By Clara Egger


This map displays the number of humanitarian organisations per headquarters location. 



Data show that: 


  1. Europe, North America and Australia host the highest number of humanitarian organisations. In these regions, the number of organisations per state varies from 20 to 313. This high concentration is likely due to the data collection strategy used to compile the HOD, which mainly relies on the analysis of websites. 
  2. The humanitarian sector is geographically diverse: although the number of humanitarian organisations is lower in the Global South, nearly all states host at least one organisation.

Explore the map see more details on this geographical diversity.


Some Global South states host a similar number of organisations to European countries (i.e. between 20 and 40 organisations). The top five home countries are Pakistan, Kenya, Turkey, Afghanistan and Iraq. Despite the fact that humanitarian organisations created in these countries are relatively young compared to their Western counterparts, the number of creations follows a specific pattern in each case. 


A glimpse at the founding year of such organisations reveals that 88% of Pakistani humanitarian organisations were created after 1992 and the most intense period of creation was between 2000 and 2004. Iraqi organisations follow a similar pattern: 79% of them were created after 1992. However, two creation peaks of equal intensity can be observed: the first between 1991 and 1992 and the second between 2003 and 2005. The largest number of ‘young’ organisations can be found in Turkey: more than half of Turkish organisations were created between 2011 and 2013. Interestingly though, Turkey also hosts the oldest organisation, created in 1868. Kenyan organisations have been active over the longest time period. Only 67% were created after 1992. No remarkable creation peaks can be identified in Kenya. Lastly, the creation of Afghan organisations follows a similar pattern to the one observed at the global level: 96% of them were created after 1965, and 60% after 1992. Two creation peaks can be noticed: one between 1987 and 1992, and one between 2007 and 2009.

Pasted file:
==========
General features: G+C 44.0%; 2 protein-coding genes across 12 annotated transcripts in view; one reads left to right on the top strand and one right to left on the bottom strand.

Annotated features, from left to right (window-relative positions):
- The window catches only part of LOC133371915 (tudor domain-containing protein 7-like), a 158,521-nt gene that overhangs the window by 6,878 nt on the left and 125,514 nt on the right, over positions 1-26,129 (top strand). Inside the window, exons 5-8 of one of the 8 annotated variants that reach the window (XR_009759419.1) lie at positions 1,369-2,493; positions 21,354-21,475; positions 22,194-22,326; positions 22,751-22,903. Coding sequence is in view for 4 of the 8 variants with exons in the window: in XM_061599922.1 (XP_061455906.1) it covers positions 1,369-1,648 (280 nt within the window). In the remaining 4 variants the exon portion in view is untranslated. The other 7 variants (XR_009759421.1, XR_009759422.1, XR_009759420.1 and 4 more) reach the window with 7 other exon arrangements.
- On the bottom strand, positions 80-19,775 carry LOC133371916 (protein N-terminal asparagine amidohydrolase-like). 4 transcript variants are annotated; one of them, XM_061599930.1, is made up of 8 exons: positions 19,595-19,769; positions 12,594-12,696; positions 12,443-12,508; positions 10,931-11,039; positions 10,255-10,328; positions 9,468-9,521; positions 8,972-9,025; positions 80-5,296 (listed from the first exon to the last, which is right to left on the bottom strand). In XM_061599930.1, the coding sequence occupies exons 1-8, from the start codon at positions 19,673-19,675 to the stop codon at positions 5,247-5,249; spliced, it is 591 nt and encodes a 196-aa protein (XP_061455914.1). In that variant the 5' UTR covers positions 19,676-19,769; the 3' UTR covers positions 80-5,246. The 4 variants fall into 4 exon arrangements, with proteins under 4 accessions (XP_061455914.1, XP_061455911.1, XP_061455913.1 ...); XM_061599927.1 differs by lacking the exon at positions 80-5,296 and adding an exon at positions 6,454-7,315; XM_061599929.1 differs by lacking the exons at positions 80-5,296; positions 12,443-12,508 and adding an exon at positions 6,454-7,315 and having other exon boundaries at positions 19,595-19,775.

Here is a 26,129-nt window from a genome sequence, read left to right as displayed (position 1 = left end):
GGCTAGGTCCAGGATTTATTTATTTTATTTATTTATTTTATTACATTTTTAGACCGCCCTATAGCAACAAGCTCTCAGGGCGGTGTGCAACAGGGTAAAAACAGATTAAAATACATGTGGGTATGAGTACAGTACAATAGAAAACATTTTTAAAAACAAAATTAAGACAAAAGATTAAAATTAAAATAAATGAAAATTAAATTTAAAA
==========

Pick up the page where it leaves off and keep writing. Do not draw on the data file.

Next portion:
How can such preliminary results be interpreted? First, the creation of humanitarian organisations appears to be very sensitive to major internationalised civil wars as shown by the Afghanistan, Iraq and Pakistan cases. Second, the creation of humanitarian organisations is linked to state creation patterns. For example, most of the organisations recently created in Iraq define themselves as Kurdish organisations. The same pattern can be observed in South Sudan, which is among the top 35 states hosting the highest concentration of organisations.


This Expertise Note was contributed by Dr Clara Egger in collaboration with the Humanitarian Encyclopedia team, based on analysis of the Humanitarian Organisation Database (HOD).

Last update : Mar 30, 2021

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